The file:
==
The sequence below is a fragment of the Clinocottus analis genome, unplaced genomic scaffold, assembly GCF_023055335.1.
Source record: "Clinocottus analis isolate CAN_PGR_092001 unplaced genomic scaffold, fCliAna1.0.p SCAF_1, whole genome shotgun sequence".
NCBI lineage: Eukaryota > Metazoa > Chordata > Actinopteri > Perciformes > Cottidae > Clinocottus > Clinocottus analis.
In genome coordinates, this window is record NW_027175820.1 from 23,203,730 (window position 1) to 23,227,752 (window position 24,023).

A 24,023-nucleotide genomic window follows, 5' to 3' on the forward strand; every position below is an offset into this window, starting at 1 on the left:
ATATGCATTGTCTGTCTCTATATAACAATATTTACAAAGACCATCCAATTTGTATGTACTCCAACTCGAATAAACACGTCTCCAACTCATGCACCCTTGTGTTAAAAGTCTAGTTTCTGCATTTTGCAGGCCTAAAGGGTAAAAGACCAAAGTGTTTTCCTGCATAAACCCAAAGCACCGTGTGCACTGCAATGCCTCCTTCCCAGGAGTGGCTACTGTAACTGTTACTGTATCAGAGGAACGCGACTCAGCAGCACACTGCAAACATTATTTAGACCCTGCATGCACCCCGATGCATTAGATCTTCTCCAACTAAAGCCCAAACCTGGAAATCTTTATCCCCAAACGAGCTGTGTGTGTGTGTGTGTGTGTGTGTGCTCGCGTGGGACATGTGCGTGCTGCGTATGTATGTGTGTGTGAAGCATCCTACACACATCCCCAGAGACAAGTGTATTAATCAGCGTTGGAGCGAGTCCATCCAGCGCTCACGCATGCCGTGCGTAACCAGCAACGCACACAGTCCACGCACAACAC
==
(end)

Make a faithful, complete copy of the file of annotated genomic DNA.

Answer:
The sequence below is a fragment of the Clinocottus analis genome, unplaced genomic scaffold, assembly GCF_023055335.1.
Source record: "Clinocottus analis isolate CAN_PGR_092001 unplaced genomic scaffold, fCliAna1.0.p SCAF_1, whole genome shotgun sequence".
NCBI lineage: Eukaryota > Metazoa > Chordata > Actinopteri > Perciformes > Cottidae > Clinocottus > Clinocottus analis.
In genome coordinates, this window is record NW_027175820.1 from 23,203,730 (window position 1) to 23,227,752 (window position 24,023).

A 24,023-nucleotide genomic window follows, 5' to 3' on the forward strand; every position below is an offset into this window, starting at 1 on the left:
ATATGCATTGTCTGTCTCTATATAACAATATTTACAAAGACCATCCAATTTGTATGTACTCCAACTCGAATAAACACGTCTCCAACTCATGCACCCTTGTGTTAAAAGTCTAGTTTCTGCATTTTGCAGGCCTAAAGGGTAAAAGACCAAAGTGTTTTCCTGCATAAACCCAAAGCACCGTGTGCACTGCAATGCCTCCTTCCCAGGAGTGGCTACTGTAACTGTTACTGTATCAGAGGAACGCGACTCAGCAGCACACTGCAAACATTATTTAGACCCTGCATGCACCCCGATGCATTAGATCTTCTCCAACTAAAGCCCAAACCTGGAAATCTTTATCCCCAAACGAGCTGTGTGTGTGTGTGTGTGTGTGTGTGCTCGCGTGGGACATGTGCGTGCTGCGTATGTATGTGTGTGTGAAGCATCCTACACACATCCCCAGAGACAAGTGTATTAATCAGCGTTGGAGCGAGTCCATCCAGCGCTCACGCATGCCGTGCGTAACCAGCAACGCACACAGTCCACGCACAACAC